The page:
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Population dynamics and diversity of phytoplankton, bacteria and viruses in a seawater enclosure. / Larsen, A.; Castberg, T.; Sandaa, R.A.; Brussaard, C.P.D.; Egge, J.K.; Heldal, M.; Paulino, A.; Thyrhaug, R.; Van Hannen, E.J.; Bratbak, G.

In: Marine Ecology Progress Series, Vol. 221, 2001, p. 47-57.

Research output: Scientific - peer-reviewArticle

Harvard

Larsen, A, Castberg, T, Sandaa, RA, Brussaard, CPD, Egge, JK, Heldal, M, Paulino, A, Thyrhaug, R, Van Hannen, EJ & Bratbak, G 2001, 'Population dynamics and diversity of phytoplankton, bacteria and viruses in a seawater enclosure' Marine Ecology Progress Series, vol 221, pp. 47-57. DOI: 10.3354/meps221047

APA

Larsen, A., Castberg, T., Sandaa, R. A., Brussaard, C. P. D., Egge, J. K., Heldal, M., ... Bratbak, G. (2001). Population dynamics and diversity of phytoplankton, bacteria and viruses in a seawater enclosure. Marine Ecology Progress Series, 221, 47-57. DOI: 10.3354/meps221047

Vancouver

Larsen A, Castberg T, Sandaa RA, Brussaard CPD, Egge JK, Heldal M et al. Population dynamics and diversity of phytoplankton, bacteria and viruses in a seawater enclosure. Marine Ecology Progress Series. 2001;221:47-57. Available from, DOI: 10.3354/meps221047

Author

Larsen, A.; Castberg, T.; Sandaa, R.A.; Brussaard, C.P.D.; Egge, J.K.; Heldal, M.; Paulino, A.; Thyrhaug, R.; Van Hannen, E.J.; Bratbak, G. / Population dynamics and diversity of phytoplankton, bacteria and viruses in a seawater enclosure.

In: Marine Ecology Progress Series, Vol. 221, 2001, p. 47-57.

Research output: Scientific - peer-reviewArticle

BibTeX

@article{fd83b718ac8f49d2800bd52481880ada,
title = "Population dynamics and diversity of phytoplankton, bacteria and viruses in a seawater enclosure",
abstract = "We now know that the abundance of free viruses in most marine environments is high. There is still, however, a lack of understanding of their occurrence and distribution and of in situ relationships between viral and host communities in natural environments. This may be partly due to methodological limitations. Our main aim was therefore to perform a case study in which a variety of methods were applied in order to give an improved, high-resolution description of the microbial communities in a natural environment, In order to do this we combined light microscopy (LM), transmission electron microscopy (TEM), flow cytometry (FCM), PCR denaturing gradient gel electrophoresis (PCR-DGGE) and pulsed-field gel electrophoresis (PFGE) and studied the diversity and succession of algae, bacteria and viruses in a nutrient enriched seawater enclosure. In the enclosure we experienced a situation where the development of the dominating algal population, which consisted of several flagellate species, was followed by proliferation of several different size-classes of viruses. The total bacterial number decreased markedly during the flagellate bloom but the community composition was maintained and the diversity remained high. Our results indicate a close linkage between various algal, bacterial and viral populations and show that virioplankton do not necessarily terminate algal and bacterial blooms but that they keep the host populations at non-blooming levels. [KEYWORDS: bacteria, DGGE, diversity, flow cytometry, light microscopy, PFGE, phytoplankton, virus]",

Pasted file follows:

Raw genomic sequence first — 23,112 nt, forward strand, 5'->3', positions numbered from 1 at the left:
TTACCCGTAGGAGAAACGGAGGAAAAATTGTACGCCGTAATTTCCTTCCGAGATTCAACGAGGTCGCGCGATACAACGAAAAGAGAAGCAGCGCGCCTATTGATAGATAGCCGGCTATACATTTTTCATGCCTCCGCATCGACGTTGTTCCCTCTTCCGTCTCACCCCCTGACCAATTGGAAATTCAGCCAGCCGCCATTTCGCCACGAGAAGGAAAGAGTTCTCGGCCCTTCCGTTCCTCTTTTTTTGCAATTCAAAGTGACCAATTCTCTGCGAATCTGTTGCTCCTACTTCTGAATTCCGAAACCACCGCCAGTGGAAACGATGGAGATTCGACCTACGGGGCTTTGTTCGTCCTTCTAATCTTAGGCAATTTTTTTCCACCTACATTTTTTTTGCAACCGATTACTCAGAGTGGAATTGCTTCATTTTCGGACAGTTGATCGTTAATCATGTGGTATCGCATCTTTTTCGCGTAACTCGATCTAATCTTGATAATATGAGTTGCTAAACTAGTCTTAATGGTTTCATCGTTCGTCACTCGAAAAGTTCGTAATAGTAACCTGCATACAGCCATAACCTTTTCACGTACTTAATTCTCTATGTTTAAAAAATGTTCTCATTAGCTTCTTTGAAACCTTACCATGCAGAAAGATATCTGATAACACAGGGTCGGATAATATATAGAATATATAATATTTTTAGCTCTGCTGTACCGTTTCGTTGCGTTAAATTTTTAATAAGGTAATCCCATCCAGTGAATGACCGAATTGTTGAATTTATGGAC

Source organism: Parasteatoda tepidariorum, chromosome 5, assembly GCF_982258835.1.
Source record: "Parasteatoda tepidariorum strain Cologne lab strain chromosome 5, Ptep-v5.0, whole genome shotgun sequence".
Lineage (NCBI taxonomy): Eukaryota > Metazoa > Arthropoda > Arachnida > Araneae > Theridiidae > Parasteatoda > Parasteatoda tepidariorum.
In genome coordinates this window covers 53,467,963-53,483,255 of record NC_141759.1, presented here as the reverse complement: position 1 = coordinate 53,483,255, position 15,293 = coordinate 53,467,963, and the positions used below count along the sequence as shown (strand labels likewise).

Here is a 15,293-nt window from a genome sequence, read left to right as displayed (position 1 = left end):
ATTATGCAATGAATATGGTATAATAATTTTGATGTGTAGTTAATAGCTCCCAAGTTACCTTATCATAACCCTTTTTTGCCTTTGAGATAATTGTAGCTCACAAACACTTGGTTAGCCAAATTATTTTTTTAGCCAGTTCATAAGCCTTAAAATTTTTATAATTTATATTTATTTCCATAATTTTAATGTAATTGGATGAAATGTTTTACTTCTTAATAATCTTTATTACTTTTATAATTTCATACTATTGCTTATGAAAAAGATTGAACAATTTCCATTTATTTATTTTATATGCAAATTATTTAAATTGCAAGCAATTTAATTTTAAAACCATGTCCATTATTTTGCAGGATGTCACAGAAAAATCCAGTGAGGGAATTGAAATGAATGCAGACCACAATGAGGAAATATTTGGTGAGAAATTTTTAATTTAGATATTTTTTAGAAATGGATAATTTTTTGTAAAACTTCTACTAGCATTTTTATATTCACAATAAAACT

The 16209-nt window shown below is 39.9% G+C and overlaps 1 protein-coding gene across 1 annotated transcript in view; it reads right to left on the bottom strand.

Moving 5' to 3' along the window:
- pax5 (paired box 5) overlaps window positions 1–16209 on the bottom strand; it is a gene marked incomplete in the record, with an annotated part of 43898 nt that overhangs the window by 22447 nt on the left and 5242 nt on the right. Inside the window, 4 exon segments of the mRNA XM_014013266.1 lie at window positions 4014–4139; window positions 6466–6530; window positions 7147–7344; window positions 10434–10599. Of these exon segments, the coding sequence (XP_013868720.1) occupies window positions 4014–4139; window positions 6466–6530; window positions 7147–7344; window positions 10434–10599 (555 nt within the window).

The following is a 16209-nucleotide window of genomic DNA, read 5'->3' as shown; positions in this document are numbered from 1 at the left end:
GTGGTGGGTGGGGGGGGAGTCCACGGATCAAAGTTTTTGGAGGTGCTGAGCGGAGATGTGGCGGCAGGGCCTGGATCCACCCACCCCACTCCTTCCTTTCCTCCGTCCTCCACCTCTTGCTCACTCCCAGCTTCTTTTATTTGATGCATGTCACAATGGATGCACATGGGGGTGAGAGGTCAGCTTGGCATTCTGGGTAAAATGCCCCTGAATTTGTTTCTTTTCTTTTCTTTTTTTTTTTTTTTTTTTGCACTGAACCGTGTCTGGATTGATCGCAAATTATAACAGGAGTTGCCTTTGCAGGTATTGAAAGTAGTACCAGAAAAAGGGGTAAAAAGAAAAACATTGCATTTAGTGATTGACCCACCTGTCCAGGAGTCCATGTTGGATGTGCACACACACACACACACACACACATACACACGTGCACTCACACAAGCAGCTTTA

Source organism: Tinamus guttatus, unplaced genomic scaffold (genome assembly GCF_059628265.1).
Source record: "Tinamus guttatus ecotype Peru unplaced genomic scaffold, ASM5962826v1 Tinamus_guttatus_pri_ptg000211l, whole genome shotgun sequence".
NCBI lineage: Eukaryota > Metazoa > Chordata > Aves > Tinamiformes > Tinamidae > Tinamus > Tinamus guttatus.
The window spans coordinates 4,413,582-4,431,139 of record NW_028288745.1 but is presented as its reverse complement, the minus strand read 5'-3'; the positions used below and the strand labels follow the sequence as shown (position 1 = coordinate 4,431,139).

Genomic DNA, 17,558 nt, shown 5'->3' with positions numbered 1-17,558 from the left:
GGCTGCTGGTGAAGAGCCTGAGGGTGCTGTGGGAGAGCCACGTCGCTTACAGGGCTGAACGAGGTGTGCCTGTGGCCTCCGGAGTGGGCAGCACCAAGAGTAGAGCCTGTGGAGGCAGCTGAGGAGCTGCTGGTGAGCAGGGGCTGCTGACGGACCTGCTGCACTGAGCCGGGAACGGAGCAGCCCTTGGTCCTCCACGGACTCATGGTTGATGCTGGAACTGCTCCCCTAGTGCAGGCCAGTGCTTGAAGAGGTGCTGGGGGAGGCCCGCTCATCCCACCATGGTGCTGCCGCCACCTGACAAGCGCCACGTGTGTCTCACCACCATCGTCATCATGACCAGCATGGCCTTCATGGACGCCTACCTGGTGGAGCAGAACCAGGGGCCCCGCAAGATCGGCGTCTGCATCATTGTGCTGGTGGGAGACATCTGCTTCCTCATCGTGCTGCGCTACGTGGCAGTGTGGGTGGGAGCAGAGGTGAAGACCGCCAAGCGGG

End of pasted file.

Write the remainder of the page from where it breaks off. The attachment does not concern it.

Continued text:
author = "A. Larsen and T. Castberg and R.A. Sandaa and C.P.D. Brussaard and J.K. Egge and M. Heldal and A. Paulino and R. Thyrhaug and {Van Hannen}, E.J. and G. Bratbak",
note = "Reporting year: 2001 Metis note: 2901; CL; MWE; file:///L:/Endnotedatabases/NIOOPUB/pdfs/Pdfs2001/Larsen_ea_2901.pdf",
year = "2001",
doi = "10.3354/meps221047",
volume = "221",
pages = "47--57",
journal = "Marine Ecology - Progress Series",
issn = "0171-8630",
publisher = "Inter-Research",